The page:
Predicting the Structure of Anopheles Gambiae Cytochrome P450 Protein in-silico

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Predicting the Structure of Anopheles Gambiae Cytochrome P450 Protein in-silico

Abstract — the CYP12F4 protein is a member of the Cytochrome P450 super-family of monooxygenanses, a large and diverse group of enzymes that catalyzes the oxidation of organic substances and metabolic reactions. It is found in the female African mosquito Anopheles gambiae (A. gambiae) that carries and transmits the most deadly malaria parasite, Plasmodium falciparum (Pf). Presently experimental structure is not available for this protein; it has thus remained uncharacterized with unknown functions.

This work employs in-silico methods to predict the structure of this metabolic catalyzer and further deduced a specific function for the same protein. Using 6 template proteins, 29 residues were modeled with homology. Several web servers were deployed to predict a computational model for CYP12F4. GOPET web tool was finally used to deduce the unique function of this protein. The folds were identified and analyzed and the protein was specifically found to be active in binding of molecules with 86% confidence value with various catalysis activities. 20 helices, 16 strands, 48 turn and 348 hydrogen bonds were elucidated and analyzed on the structure.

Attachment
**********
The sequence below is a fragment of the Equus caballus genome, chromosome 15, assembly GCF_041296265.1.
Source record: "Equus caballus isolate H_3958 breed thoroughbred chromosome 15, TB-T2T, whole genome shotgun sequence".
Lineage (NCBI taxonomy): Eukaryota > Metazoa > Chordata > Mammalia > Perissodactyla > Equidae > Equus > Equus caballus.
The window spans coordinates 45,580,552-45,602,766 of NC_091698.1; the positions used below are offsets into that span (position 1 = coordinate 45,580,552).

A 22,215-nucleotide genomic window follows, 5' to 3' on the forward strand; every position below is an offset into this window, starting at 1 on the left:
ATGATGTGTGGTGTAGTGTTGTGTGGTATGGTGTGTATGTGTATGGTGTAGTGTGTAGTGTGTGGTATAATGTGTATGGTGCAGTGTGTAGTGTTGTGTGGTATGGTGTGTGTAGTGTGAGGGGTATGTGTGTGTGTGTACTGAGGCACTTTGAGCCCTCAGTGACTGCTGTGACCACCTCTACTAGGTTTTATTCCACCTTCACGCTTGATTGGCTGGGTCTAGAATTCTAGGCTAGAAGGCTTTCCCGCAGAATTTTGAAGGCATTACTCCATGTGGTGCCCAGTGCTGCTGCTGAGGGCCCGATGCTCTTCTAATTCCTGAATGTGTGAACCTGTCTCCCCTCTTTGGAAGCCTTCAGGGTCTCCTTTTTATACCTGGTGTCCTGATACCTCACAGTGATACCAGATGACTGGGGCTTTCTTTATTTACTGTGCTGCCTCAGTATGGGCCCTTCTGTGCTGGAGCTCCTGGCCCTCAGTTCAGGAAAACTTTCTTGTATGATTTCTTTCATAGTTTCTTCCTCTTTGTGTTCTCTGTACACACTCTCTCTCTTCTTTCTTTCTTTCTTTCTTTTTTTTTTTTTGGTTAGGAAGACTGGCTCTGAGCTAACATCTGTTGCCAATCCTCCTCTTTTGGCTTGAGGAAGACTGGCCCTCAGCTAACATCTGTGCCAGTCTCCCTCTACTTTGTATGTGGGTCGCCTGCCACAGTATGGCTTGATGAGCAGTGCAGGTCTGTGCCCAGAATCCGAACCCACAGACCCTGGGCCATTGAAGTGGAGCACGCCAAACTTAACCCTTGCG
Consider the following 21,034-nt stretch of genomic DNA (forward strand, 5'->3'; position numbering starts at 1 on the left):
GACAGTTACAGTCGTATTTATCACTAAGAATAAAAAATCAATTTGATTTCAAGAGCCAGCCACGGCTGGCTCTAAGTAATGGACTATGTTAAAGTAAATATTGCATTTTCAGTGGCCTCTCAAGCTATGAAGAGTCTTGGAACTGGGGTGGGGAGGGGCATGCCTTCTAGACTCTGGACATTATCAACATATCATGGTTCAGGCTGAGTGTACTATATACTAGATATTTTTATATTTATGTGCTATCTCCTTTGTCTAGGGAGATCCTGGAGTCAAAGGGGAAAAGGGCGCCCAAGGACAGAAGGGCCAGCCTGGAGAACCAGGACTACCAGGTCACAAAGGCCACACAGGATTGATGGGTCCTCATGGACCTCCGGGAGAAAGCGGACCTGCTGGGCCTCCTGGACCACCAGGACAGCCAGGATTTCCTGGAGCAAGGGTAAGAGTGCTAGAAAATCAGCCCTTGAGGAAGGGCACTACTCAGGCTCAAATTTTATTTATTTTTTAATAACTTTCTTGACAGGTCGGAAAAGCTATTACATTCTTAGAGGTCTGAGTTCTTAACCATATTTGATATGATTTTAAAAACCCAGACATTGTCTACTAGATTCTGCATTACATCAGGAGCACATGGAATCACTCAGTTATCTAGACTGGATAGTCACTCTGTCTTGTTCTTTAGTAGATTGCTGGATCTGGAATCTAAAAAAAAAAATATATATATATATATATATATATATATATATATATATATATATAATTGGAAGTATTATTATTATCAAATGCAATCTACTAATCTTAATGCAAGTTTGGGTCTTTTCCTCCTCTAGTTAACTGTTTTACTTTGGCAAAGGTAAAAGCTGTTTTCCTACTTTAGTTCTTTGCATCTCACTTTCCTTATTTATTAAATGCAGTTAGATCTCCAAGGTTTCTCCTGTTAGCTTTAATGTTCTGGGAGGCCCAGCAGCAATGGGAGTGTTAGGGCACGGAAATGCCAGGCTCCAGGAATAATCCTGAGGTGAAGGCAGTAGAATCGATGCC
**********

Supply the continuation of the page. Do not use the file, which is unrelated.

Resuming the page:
Several literatures have confirmed these findings. CYP12F4 is a heme and iron ion binding protein that carries heme and catalyses the incorporation of one atom from molecular oxygen into a compound and reduces the other atom of oxygen to water. A deep understanding of these properties of heme and its binding with respect to CYP12F4 protein is vital in malaria control.

I. Introduction

The following characteristics makes Anopheles gambiae the primary vector of malaria, they include: rapidly colonizing small pools of rain water, habouring the parasite plasmodium falciparum in its body under a wide range of environmental conditions, its acute anthropophilic nature, feeding and resting indoors i.e about 95% indoor resting catch in Kenya (Jannat, 2006). Protein structure prediction deals with inferring the structure of a target protein. Protein structures are determined experimentally and computationally. Experimental methods includes: x-ray crystallography, Cryo-Em, NMR spectroscopy. Computational methods are becoming popular and its faster than experimental methods. Computational methods include (ab initio, fold recognition and homology modeling). Protein structures are categorized into primary, secondary, tertiary and quaternary structures. The tertiary structure contains a single polypeptide chain with secondary structures, protein domains; while the quaternary structure gives the 3D atomic representation of the protein. Primary level structure prediction involves detection of remotely related sequences and for recognizing amino acid patterns to predict posttranslational modification and binding site. Secondary structure prediction involves secondary structure prediction (alpha helix and beta sheets), membrane-spanning regions and secondary structural class. Tertiary structure prediction involves threading a sequence into protein families with similar folds. Threading techniques as at 1995 was not able to show superiority over sequence pattern recognition methods (Eisenhaber et al, 1995).